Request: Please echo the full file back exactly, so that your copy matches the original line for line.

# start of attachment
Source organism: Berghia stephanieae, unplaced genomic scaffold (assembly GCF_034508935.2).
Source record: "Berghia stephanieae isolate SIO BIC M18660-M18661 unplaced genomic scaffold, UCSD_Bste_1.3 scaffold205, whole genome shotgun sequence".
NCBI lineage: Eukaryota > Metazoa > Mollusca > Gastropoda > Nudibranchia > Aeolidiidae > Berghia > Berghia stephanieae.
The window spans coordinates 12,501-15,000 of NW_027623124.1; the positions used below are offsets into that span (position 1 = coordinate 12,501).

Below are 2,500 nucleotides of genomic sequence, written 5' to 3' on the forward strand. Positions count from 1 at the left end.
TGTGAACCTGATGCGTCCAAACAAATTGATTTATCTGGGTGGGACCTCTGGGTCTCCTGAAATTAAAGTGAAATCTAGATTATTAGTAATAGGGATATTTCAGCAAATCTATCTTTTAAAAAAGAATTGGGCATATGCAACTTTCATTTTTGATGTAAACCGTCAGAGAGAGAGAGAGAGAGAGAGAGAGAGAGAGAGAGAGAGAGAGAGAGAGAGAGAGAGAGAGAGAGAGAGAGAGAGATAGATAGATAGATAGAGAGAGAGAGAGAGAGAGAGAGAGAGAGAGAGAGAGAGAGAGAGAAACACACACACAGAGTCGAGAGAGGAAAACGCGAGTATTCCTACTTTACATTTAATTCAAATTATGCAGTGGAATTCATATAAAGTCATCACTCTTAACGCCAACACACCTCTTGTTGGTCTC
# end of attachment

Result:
Source organism: Berghia stephanieae, unplaced genomic scaffold (assembly GCF_034508935.2).
Source record: "Berghia stephanieae isolate SIO BIC M18660-M18661 unplaced genomic scaffold, UCSD_Bste_1.3 scaffold205, whole genome shotgun sequence".
NCBI lineage: Eukaryota > Metazoa > Mollusca > Gastropoda > Nudibranchia > Aeolidiidae > Berghia > Berghia stephanieae.
The window spans coordinates 12,501-15,000 of NW_027623124.1; the positions used below are offsets into that span (position 1 = coordinate 12,501).

Below are 2,500 nucleotides of genomic sequence, written 5' to 3' on the forward strand. Positions count from 1 at the left end.
TGTGAACCTGATGCGTCCAAACAAATTGATTTATCTGGGTGGGACCTCTGGGTCTCCTGAAATTAAAGTGAAATCTAGATTATTAGTAATAGGGATATTTCAGCAAATCTATCTTTTAAAAAAGAATTGGGCATATGCAACTTTCATTTTTGATGTAAACCGTCAGAGAGAGAGAGAGAGAGAGAGAGAGAGAGAGAGAGAGAGAGAGAGAGAGAGAGAGAGAGAGAGAGAGAGAGAGAGATAGATAGATAGATAGAGAGAGAGAGAGAGAGAGAGAGAGAGAGAGAGAGAGAGAGAGAGAAACACACACACAGAGTCGAGAGAGGAAAACGCGAGTATTCCTACTTTACATTTAATTCAAATTATGCAGTGGAATTCATATAAAGTCATCACTCTTAACGCCAACACACCTCTTGTTGGTCTC